The Round House

Title: The Round House
Author: Louise Erdrich
Fiction or Non-Fiction: Fiction
Time period: 1980s
Culture Report Card (1-5 scale on cultural learning):  4
What communities does this book explore?  Native American
Short summary of the book: When a hate crime is committed which authority is responsible for investigating the crime? Even a simple question like this is complicated on Indian land and forces a family to try to solve the crime. Joe, the son of the victim, is a young teenager and the narrator of the story. Having the story told through a young teen’s prospective really supports the feeling of helplessness in the situation.   Overall this is a tragic story with a tragic end that really demonstrates the love of friends and family and how the law can sometimes fail us.
What cultural aspects are presented in the book? Some Native American cultural practices and legends are woven throughout the book and have interesting parallels to the story.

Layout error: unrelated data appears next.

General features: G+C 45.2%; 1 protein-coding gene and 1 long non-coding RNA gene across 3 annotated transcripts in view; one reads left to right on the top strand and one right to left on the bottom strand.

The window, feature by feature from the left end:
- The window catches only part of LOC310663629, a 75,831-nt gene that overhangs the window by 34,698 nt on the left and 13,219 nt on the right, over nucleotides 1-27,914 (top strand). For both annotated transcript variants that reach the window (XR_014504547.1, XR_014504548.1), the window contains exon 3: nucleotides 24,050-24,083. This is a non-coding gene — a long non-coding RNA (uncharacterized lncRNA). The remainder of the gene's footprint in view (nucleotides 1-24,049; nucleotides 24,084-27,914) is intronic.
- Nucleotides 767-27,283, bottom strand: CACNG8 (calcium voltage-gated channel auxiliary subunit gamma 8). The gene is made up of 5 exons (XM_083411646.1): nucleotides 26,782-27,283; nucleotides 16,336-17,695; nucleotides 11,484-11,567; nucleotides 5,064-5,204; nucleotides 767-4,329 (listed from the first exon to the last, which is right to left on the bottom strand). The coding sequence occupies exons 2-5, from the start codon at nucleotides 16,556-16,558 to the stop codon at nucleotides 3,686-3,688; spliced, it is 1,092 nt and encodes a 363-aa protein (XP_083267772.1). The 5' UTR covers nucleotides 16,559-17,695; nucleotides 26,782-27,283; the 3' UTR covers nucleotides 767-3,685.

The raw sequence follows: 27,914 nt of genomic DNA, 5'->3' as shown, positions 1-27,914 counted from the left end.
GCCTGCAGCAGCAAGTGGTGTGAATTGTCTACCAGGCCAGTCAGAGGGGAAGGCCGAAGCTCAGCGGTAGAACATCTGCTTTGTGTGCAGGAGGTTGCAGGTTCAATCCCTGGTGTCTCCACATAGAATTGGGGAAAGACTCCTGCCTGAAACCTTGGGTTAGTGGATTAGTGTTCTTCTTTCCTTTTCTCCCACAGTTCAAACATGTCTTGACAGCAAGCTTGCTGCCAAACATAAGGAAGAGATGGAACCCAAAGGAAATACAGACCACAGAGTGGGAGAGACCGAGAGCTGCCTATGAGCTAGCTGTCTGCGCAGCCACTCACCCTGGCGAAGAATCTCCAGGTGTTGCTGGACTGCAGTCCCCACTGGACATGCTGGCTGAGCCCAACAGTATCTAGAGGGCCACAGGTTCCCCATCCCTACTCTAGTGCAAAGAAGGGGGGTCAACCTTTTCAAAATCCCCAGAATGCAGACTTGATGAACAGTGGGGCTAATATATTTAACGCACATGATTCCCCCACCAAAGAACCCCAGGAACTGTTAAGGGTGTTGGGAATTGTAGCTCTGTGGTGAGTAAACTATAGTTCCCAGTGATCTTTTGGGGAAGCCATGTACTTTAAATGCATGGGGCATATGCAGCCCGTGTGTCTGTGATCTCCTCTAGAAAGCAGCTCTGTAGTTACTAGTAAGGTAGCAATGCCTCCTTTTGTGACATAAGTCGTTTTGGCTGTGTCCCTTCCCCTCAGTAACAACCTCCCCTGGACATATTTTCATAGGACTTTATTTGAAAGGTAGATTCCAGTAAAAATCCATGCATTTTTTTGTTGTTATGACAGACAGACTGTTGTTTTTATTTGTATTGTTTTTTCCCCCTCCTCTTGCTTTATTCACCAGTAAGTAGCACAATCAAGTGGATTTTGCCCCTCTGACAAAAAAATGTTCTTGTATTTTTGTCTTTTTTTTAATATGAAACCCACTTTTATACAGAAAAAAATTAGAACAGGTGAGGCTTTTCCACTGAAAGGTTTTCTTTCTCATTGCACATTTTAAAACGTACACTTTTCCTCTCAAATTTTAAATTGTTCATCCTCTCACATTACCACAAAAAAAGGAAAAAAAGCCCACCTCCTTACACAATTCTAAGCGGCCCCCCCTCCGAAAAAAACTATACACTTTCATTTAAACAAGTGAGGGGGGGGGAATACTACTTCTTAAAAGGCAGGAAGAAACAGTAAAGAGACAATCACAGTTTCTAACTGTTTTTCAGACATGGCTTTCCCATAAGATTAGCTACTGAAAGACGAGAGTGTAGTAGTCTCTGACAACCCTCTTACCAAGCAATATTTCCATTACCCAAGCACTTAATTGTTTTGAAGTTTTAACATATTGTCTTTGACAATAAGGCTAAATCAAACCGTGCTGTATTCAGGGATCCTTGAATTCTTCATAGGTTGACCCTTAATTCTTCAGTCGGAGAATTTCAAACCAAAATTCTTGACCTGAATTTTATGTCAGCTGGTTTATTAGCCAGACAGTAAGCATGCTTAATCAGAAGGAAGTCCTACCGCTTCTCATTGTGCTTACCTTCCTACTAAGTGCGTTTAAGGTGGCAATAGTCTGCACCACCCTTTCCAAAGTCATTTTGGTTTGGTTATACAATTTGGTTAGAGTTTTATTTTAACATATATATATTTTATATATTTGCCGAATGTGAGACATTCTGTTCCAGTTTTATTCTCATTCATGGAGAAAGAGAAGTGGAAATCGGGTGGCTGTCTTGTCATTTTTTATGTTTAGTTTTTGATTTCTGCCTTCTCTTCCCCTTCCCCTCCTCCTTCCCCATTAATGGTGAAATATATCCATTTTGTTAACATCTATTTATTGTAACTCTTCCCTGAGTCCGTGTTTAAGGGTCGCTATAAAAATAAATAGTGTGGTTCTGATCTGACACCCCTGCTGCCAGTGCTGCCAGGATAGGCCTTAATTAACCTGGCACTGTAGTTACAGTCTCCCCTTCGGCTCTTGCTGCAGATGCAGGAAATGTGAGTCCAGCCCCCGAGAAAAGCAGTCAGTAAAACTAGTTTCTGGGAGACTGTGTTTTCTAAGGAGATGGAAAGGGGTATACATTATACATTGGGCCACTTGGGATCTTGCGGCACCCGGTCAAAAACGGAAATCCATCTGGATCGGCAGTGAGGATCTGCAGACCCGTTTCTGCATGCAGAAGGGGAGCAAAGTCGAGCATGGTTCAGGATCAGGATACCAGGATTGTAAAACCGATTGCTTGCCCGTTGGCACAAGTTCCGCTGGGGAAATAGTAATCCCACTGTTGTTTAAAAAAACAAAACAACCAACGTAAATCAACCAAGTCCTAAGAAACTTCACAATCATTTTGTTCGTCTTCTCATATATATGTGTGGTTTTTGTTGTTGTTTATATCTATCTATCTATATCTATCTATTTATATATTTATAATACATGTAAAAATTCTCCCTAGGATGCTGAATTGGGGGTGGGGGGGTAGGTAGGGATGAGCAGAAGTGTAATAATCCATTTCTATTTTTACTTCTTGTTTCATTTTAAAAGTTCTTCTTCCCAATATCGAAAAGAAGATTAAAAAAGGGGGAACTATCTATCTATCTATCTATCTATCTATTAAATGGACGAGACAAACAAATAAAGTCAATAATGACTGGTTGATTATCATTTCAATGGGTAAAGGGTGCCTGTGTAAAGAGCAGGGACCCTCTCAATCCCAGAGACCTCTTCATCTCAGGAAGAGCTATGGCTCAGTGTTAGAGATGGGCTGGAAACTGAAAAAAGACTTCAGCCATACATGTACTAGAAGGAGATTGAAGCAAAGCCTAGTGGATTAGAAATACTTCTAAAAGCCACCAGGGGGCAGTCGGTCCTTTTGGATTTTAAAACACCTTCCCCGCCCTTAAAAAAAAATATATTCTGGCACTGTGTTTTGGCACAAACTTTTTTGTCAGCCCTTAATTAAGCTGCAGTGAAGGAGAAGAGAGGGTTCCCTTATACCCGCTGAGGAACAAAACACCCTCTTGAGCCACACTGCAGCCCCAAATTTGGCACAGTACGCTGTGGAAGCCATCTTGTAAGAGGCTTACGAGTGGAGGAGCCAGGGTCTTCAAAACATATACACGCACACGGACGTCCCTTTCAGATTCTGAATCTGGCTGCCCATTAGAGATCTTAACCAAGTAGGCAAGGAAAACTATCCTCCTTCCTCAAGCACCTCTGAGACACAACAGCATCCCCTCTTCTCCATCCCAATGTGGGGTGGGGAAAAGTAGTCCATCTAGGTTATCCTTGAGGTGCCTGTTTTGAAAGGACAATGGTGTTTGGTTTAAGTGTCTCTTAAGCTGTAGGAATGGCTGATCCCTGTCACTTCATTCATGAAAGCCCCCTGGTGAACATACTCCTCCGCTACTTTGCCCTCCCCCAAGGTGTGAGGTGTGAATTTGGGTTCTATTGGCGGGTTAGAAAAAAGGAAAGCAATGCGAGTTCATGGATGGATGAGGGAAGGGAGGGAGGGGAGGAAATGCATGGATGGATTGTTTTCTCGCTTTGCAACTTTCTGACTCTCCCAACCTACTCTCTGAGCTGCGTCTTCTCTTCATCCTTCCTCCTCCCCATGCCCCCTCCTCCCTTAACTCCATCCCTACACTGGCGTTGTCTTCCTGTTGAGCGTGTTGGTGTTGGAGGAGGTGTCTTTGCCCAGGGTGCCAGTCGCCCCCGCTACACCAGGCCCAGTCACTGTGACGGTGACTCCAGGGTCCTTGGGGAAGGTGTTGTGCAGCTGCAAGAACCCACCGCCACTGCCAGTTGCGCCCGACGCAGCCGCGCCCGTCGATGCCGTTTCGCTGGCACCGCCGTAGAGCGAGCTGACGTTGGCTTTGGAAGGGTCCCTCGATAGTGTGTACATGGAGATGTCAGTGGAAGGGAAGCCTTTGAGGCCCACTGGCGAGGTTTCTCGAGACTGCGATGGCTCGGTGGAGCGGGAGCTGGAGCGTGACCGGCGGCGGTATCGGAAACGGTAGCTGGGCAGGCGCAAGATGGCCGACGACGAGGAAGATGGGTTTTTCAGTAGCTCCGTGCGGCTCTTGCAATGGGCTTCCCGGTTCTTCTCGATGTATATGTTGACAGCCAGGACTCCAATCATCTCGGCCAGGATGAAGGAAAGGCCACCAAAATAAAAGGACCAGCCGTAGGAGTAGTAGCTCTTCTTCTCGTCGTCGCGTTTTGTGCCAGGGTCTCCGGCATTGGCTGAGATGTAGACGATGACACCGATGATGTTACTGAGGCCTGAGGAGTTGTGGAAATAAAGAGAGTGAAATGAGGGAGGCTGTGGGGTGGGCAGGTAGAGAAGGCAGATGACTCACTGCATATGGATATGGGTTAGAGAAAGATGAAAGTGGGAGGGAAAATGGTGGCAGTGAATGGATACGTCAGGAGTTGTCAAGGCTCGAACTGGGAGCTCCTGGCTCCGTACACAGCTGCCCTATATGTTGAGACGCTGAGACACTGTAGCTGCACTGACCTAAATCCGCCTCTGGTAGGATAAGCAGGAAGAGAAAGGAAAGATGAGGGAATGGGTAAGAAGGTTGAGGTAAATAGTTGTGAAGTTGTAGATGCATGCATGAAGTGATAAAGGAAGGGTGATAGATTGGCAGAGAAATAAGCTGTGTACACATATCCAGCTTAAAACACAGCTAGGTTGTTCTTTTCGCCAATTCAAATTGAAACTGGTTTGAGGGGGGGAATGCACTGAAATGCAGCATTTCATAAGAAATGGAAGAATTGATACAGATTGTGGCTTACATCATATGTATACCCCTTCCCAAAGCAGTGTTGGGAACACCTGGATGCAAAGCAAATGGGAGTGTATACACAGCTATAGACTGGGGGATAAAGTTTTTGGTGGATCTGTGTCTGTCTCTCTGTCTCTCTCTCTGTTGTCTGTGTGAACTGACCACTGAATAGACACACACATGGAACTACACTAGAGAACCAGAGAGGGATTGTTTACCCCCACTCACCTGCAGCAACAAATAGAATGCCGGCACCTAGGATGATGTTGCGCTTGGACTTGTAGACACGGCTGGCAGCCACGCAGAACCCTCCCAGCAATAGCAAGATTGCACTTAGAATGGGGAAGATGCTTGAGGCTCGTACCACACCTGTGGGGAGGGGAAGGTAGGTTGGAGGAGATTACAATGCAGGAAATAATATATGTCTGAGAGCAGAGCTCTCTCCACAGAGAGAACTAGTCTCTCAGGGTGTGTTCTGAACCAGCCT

Does this book cover any historical events that shape this group’s identity? The book touches lightly on a number of events that shape Native American culture and experience in the US and made me want to read more about these areas including: boarding schools, tribal laws, disputes with the government and Louis Riel.  Just by reading this book I learned a lot more about some of the many issues facing and shaping Native American culture.
Does the book address the role of this cultural identity in America? How?  At the core of the story is the animosity between whites and Native Americans and how our current law structure creates glaring holes in the protection of people on tribal lands.  The book explores the complex relationship the tribe has with the Catholic church, Whites living on and near tribal land, and how tribal laws can and cannot be enforced. It also explores very lightly some of the other issues and concerns of this community but they are underdeveloped.
Criticism of the book:  Some felt there were too many characters and too little development of most of them.
Best for readers who: are interested in a tragic coming of age story that teaches about Native Americans.
What others say about this book: National Book Award Winner 2012

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